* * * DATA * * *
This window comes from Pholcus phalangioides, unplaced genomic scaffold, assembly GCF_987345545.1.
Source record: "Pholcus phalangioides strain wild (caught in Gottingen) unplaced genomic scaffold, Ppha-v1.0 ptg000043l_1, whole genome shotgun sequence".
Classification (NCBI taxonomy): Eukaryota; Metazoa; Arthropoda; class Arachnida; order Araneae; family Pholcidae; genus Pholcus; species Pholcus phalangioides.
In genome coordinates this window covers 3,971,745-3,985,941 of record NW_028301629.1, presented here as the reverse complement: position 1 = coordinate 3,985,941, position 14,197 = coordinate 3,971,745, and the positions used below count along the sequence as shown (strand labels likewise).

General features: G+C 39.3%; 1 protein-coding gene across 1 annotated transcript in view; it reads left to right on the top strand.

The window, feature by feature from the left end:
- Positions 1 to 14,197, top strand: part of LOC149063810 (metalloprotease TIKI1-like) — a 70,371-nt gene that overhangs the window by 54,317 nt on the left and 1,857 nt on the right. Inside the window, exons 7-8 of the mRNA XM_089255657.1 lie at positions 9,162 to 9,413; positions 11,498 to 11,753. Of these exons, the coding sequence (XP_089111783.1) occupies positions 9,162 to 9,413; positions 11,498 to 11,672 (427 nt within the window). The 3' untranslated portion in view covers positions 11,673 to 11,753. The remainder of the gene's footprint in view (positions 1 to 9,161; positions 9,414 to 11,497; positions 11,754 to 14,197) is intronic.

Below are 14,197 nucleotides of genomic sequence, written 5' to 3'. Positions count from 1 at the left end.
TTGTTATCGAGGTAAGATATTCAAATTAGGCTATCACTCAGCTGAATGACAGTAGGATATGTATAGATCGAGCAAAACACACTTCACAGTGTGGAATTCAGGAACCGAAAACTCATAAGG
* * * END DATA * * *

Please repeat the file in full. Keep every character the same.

This window comes from Pholcus phalangioides, unplaced genomic scaffold, assembly GCF_987345545.1.
Source record: "Pholcus phalangioides strain wild (caught in Gottingen) unplaced genomic scaffold, Ppha-v1.0 ptg000043l_1, whole genome shotgun sequence".
Classification (NCBI taxonomy): Eukaryota; Metazoa; Arthropoda; class Arachnida; order Araneae; family Pholcidae; genus Pholcus; species Pholcus phalangioides.
In genome coordinates this window covers 3,971,745-3,985,941 of record NW_028301629.1, presented here as the reverse complement: position 1 = coordinate 3,985,941, position 14,197 = coordinate 3,971,745, and the positions used below count along the sequence as shown (strand labels likewise).

General features: G+C 39.3%; 1 protein-coding gene across 1 annotated transcript in view; it reads left to right on the top strand.

The window, feature by feature from the left end:
- Positions 1 to 14,197, top strand: part of LOC149063810 (metalloprotease TIKI1-like) — a 70,371-nt gene that overhangs the window by 54,317 nt on the left and 1,857 nt on the right. Inside the window, exons 7-8 of the mRNA XM_089255657.1 lie at positions 9,162 to 9,413; positions 11,498 to 11,753. Of these exons, the coding sequence (XP_089111783.1) occupies positions 9,162 to 9,413; positions 11,498 to 11,672 (427 nt within the window). The 3' untranslated portion in view covers positions 11,673 to 11,753. The remainder of the gene's footprint in view (positions 1 to 9,161; positions 9,414 to 11,497; positions 11,754 to 14,197) is intronic.

Below are 14,197 nucleotides of genomic sequence, written 5' to 3'. Positions count from 1 at the left end.
TTGTTATCGAGGTAAGATATTCAAATTAGGCTATCACTCAGCTGAATGACAGTAGGATATGTATAGATCGAGCAAAACACACTTCACAGTGTGGAATTCAGGAACCGAAAACTCATAAGG